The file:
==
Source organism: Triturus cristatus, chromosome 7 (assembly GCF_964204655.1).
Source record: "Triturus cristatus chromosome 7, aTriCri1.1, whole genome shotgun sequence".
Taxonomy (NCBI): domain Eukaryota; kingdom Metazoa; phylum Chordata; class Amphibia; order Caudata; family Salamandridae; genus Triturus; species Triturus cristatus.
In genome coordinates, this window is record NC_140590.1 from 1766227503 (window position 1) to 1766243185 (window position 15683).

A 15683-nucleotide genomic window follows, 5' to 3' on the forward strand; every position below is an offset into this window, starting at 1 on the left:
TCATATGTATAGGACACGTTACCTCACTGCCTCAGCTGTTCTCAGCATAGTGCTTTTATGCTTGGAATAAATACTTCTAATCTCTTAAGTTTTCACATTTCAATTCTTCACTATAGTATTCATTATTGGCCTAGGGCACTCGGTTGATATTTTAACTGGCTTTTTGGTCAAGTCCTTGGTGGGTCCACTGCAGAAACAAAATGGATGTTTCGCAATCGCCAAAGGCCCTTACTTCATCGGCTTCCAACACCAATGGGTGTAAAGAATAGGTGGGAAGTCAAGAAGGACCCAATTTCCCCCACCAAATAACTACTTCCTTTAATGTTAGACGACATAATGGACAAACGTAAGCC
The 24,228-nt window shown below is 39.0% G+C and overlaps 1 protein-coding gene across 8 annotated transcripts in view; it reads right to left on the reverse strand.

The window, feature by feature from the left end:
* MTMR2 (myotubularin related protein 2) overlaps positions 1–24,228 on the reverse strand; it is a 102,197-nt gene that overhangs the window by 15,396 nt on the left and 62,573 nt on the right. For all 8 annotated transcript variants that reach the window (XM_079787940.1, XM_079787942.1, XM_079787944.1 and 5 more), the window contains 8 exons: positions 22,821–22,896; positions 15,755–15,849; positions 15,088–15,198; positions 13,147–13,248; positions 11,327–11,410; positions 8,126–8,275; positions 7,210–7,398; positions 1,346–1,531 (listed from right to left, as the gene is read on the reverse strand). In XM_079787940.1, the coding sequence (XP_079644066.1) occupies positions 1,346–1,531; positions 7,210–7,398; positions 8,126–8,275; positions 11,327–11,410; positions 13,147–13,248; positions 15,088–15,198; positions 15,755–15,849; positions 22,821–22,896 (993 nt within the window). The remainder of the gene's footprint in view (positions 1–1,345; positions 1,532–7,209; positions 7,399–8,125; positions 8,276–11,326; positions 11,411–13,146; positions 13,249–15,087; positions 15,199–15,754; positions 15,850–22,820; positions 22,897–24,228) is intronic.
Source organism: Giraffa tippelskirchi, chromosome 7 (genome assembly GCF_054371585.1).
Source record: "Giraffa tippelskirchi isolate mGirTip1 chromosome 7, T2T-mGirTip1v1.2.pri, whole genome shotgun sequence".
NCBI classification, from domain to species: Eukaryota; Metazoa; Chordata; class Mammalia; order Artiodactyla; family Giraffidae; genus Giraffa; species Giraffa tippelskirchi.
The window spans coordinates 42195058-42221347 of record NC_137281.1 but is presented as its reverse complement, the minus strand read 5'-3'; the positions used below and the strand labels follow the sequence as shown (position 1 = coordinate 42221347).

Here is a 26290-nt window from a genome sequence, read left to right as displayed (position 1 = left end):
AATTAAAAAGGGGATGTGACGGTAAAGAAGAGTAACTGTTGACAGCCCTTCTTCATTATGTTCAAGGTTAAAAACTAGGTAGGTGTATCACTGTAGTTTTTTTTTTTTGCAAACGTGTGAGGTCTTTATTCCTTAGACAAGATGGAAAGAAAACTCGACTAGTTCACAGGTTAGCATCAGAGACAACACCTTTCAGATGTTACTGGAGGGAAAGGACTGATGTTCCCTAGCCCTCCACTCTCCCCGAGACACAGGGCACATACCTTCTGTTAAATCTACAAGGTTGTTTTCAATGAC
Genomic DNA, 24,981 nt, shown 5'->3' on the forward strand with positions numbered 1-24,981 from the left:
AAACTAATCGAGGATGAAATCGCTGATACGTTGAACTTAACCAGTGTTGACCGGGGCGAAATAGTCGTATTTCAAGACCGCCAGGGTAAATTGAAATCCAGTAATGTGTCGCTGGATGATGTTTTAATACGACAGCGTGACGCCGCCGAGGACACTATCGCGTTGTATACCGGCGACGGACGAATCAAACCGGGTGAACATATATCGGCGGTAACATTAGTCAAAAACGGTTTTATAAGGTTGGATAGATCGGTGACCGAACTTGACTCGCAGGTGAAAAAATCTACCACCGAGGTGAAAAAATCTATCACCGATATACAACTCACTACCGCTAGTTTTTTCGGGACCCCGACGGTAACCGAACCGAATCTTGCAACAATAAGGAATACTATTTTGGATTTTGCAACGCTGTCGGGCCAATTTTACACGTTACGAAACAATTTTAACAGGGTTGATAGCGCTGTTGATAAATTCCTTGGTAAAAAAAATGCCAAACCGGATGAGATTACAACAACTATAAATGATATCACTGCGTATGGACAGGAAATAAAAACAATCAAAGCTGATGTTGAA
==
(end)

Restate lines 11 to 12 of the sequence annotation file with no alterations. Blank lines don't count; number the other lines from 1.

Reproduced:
Source record: "Giraffa tippelskirchi isolate mGirTip1 chromosome 7, T2T-mGirTip1v1.2.pri, whole genome shotgun sequence".
NCBI classification, from domain to species: Eukaryota; Metazoa; Chordata; class Mammalia; order Artiodactyla; family Giraffidae; genus Giraffa; species Giraffa tippelskirchi.